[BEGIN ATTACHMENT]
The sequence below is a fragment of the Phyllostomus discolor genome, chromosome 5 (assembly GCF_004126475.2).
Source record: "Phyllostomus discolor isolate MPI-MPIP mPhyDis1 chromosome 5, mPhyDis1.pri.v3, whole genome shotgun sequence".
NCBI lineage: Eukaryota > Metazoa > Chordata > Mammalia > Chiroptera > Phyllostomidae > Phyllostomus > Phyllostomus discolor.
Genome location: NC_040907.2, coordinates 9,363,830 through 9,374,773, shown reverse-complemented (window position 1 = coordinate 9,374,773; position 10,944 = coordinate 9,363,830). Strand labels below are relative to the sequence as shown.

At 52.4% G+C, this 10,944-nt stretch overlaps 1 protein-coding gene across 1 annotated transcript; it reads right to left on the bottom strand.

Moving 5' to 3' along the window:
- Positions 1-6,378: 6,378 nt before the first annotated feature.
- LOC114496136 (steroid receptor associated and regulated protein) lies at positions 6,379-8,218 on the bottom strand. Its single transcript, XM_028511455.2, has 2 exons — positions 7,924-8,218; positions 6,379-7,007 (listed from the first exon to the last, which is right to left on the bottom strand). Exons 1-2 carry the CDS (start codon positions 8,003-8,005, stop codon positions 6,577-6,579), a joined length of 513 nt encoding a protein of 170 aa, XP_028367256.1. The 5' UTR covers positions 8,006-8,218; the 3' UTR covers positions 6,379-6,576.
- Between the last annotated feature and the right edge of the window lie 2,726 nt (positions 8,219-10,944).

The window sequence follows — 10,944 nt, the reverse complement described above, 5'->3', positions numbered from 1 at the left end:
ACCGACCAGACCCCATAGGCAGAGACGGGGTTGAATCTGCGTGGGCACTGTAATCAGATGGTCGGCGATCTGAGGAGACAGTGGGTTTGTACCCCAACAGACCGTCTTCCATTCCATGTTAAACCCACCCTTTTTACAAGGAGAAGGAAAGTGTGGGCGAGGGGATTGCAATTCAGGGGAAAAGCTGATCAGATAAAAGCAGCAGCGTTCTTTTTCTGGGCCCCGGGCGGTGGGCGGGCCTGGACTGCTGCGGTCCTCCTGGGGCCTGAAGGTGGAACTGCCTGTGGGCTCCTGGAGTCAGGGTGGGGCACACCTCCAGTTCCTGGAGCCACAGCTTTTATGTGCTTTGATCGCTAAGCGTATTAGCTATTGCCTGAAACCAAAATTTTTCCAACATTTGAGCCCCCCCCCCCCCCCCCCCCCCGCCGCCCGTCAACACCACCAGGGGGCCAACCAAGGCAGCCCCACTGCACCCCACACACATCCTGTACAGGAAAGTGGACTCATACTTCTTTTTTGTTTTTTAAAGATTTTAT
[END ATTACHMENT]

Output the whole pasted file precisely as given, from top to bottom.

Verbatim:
The sequence below is a fragment of the Phyllostomus discolor genome, chromosome 5 (assembly GCF_004126475.2).
Source record: "Phyllostomus discolor isolate MPI-MPIP mPhyDis1 chromosome 5, mPhyDis1.pri.v3, whole genome shotgun sequence".
NCBI lineage: Eukaryota > Metazoa > Chordata > Mammalia > Chiroptera > Phyllostomidae > Phyllostomus > Phyllostomus discolor.
Genome location: NC_040907.2, coordinates 9,363,830 through 9,374,773, shown reverse-complemented (window position 1 = coordinate 9,374,773; position 10,944 = coordinate 9,363,830). Strand labels below are relative to the sequence as shown.

At 52.4% G+C, this 10,944-nt stretch overlaps 1 protein-coding gene across 1 annotated transcript; it reads right to left on the bottom strand.

Moving 5' to 3' along the window:
- Positions 1-6,378: 6,378 nt before the first annotated feature.
- LOC114496136 (steroid receptor associated and regulated protein) lies at positions 6,379-8,218 on the bottom strand. Its single transcript, XM_028511455.2, has 2 exons — positions 7,924-8,218; positions 6,379-7,007 (listed from the first exon to the last, which is right to left on the bottom strand). Exons 1-2 carry the CDS (start codon positions 8,003-8,005, stop codon positions 6,577-6,579), a joined length of 513 nt encoding a protein of 170 aa, XP_028367256.1. The 5' UTR covers positions 8,006-8,218; the 3' UTR covers positions 6,379-6,576.
- Between the last annotated feature and the right edge of the window lie 2,726 nt (positions 8,219-10,944).

The window sequence follows — 10,944 nt, the reverse complement described above, 5'->3', positions numbered from 1 at the left end:
ACCGACCAGACCCCATAGGCAGAGACGGGGTTGAATCTGCGTGGGCACTGTAATCAGATGGTCGGCGATCTGAGGAGACAGTGGGTTTGTACCCCAACAGACCGTCTTCCATTCCATGTTAAACCCACCCTTTTTACAAGGAGAAGGAAAGTGTGGGCGAGGGGATTGCAATTCAGGGGAAAAGCTGATCAGATAAAAGCAGCAGCGTTCTTTTTCTGGGCCCCGGGCGGTGGGCGGGCCTGGACTGCTGCGGTCCTCCTGGGGCCTGAAGGTGGAACTGCCTGTGGGCTCCTGGAGTCAGGGTGGGGCACACCTCCAGTTCCTGGAGCCACAGCTTTTATGTGCTTTGATCGCTAAGCGTATTAGCTATTGCCTGAAACCAAAATTTTTCCAACATTTGAGCCCCCCCCCCCCCCCCCCCCCCGCCGCCCGTCAACACCACCAGGGGGCCAACCAAGGCAGCCCCACTGCACCCCACACACATCCTGTACAGGAAAGTGGACTCATACTTCTTTTTTGTTTTTTAAAGATTTTAT